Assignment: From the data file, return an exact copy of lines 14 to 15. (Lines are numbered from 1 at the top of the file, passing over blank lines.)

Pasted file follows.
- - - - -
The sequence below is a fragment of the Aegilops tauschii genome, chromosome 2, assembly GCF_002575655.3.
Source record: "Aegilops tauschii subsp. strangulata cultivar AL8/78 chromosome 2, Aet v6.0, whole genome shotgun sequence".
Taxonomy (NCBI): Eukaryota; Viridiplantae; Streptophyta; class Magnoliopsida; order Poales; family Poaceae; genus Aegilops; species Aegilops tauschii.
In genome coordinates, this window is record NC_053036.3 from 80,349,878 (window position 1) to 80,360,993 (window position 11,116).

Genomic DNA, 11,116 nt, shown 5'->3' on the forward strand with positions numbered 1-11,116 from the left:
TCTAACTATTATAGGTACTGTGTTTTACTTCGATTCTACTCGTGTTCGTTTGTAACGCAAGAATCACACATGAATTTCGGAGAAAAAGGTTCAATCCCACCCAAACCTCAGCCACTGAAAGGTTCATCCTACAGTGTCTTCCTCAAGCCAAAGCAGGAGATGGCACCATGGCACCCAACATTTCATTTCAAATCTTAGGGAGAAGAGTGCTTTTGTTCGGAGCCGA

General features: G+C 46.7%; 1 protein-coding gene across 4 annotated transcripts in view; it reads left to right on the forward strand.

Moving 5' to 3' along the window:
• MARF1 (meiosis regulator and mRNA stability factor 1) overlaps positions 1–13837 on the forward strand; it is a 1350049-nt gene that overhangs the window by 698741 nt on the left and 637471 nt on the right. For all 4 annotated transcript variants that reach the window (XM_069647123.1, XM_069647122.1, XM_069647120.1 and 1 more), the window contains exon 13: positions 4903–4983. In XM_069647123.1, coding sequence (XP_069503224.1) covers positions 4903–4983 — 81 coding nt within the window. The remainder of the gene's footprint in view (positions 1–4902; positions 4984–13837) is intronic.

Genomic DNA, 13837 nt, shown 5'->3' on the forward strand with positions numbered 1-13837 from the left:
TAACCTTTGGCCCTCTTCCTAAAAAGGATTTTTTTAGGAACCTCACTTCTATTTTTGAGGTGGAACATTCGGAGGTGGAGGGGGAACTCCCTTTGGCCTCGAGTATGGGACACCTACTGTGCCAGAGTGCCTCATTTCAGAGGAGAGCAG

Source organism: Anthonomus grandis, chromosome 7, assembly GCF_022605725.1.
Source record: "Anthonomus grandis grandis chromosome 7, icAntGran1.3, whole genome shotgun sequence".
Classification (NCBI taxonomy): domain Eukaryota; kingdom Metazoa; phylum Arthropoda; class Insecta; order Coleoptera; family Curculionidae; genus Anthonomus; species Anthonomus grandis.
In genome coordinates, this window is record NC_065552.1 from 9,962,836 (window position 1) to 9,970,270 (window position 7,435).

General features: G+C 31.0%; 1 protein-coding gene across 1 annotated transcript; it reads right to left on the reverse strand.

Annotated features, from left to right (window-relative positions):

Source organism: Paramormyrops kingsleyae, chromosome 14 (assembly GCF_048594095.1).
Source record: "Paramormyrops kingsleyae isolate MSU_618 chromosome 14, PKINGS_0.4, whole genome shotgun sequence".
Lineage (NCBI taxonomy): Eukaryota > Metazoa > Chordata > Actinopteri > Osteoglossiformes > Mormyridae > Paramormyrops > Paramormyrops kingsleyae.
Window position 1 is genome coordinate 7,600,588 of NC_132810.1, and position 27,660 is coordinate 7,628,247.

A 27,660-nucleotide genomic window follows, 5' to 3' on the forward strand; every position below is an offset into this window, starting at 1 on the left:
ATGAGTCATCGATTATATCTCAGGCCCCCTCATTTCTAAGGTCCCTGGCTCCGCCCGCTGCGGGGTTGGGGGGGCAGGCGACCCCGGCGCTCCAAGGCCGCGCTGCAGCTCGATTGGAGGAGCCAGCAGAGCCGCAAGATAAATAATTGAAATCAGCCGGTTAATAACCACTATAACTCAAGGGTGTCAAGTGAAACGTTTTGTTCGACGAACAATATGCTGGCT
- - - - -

Classification (NCBI taxonomy): domain Eukaryota; kingdom Metazoa; phylum Arthropoda; class Insecta; order Coleoptera; family Curculionidae; genus Anthonomus; species Anthonomus grandis.
In genome coordinates, this window is record NC_065552.1 from 9,962,836 (window position 1) to 9,970,270 (window position 7,435).